Business booksPosted: August 10, 2005 at 10:39 pm in books, management
[n.b. This post has absolutely nothing to do with yesterday's post. Lots of interesting discussion happening out there, though - Mary Hodder was kind enough to clarify her intent with a comment on my post, and put up a post collecting other feedback on the subject]
Today, we’re returning to an observation I made at the end of my post about writing in books, where I noted that even if the words in a book didn’t change between readings, my perspective on them did, because of the intervening life experience I had gained. In particular, I want to talk about business books.
When I was up in Portland, we visited Powells, as I noted. I wandered over to the business/management section, and eventually bought the book Selling the Invisible, by Harry Beckwith, which is about how to effectively market one’s company in a service-based economy. Jofish glanced at it and mentioned that he was often unimpressed with business books because they make really obvious statements, with very little justification or research behind them (and if you go to the Amazon page, you’ll see that many others have the same complaint about this book).
And it struck me as interesting, because I used to have the exact same attitude when I was in grad school. Business books had the equivalent semantic content of a science book that made statements like “Water is wet! See, when you put your hand in water, it gets wet! If you don’t want to get wet, don’t touch water!”, repeated ad nauseam. And yet, now I find them relatively useful. What’s changed?
Well, obviously, I have. I’ve been out in the corporate world for eight years, and seen that companies, ranging in size from small startups to multinational corporations, make stupid mistakes based on what can only be characterized as an autistic conception of human nature. I’ve railed about stupid management approaches before, so I don’t need to here. But such experience has given me a new appreciation for the sheer amount of effort it takes to get an organization to change its path, even when presented with overwhelming evidence that it is wrong. One has to repeat oneself over and over and over again, and even then one will be ignored. Changing the course of the Titanic is child’s play in comparison.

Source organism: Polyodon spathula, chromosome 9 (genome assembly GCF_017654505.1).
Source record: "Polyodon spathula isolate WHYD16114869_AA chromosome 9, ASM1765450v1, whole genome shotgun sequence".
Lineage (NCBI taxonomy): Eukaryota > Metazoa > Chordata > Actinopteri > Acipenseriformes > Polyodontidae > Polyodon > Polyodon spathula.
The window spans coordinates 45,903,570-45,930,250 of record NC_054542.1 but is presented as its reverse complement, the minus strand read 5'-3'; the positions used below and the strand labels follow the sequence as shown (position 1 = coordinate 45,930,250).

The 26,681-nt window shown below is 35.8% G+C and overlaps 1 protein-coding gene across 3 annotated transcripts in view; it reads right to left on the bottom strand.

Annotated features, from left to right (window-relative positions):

So how do business books help me?
- They provide new and different ways of articulating points that I find valuable. I often can get stuck in a rut of using the same examples over and over again, and business books can provide new ways of illustrating the problems that I am trying to address.
- They provide a source of authority. As a relatively young person, any ideas I have are often dismissed with “Oh, you’ll grow up and stop being so idealistic soon enough.” But when I can point to a best-selling book like Good to Great or Sources of Power, with impeccable research and years of studies to back up their conclusions, it lends weight to my intuitions of why the decisions being made by management are inappropriate.
- They address real problems. When I was reading them in grad school, I thought that the situations they talked about were simplistic and stupid. Now that I’ve been confronted with such simplicity and stupidity, it makes the business books far more relevant to me; I’m often thinking things like “Oh, that’s like the time that we made that decision”.
- They are simple and direct. While I would love to have more time to read, I just don’t. So having books that are designed to quickly and efficiently communicate relevant concepts is great. I slammed through Good to Great in maybe three hours, and got a lot out of it. Bad business books often have only one idea that they illustrate with a different case study in each chapter, which sucks, but good ones tend to have a unifying theme, with different points of emphasis in each chapter. Either way, it’s a short and sweet read, which is a great way to absorb information because I don’t have time to go read primary sources, and/or carefully examine the experimental studies myself.
- They are action-oriented. Management and marketing books are a great way to learn about applied psychology. They take obscure cognitive science studies and find ways to apply them to the art of making money. It’s crass, but it’s useful.
Man. I didn’t intend for this post to become a paean to business books. But I think it’s a good example of how my perception of them has changed drastically because of my experience over the past several years.
Just to tie this post into what has become the unifying theme of this blog recently, it demonstrates, once again, the absurdity of assuming that we all share a common reality. The example of business books demonstrates that I don’t even share a common reality with the person I was eight years ago. Expecting my reality coefficients to match anybody else’s is unrealistic. We need to develop tools that recognize that, like the personalized blog recommendation tool that I suggested yesterday.
Admittedly, there’s a whole ‘nother post about how to deal with people whose reality coefficients don’t match one’s own. But maybe I’ll get to that tomorrow.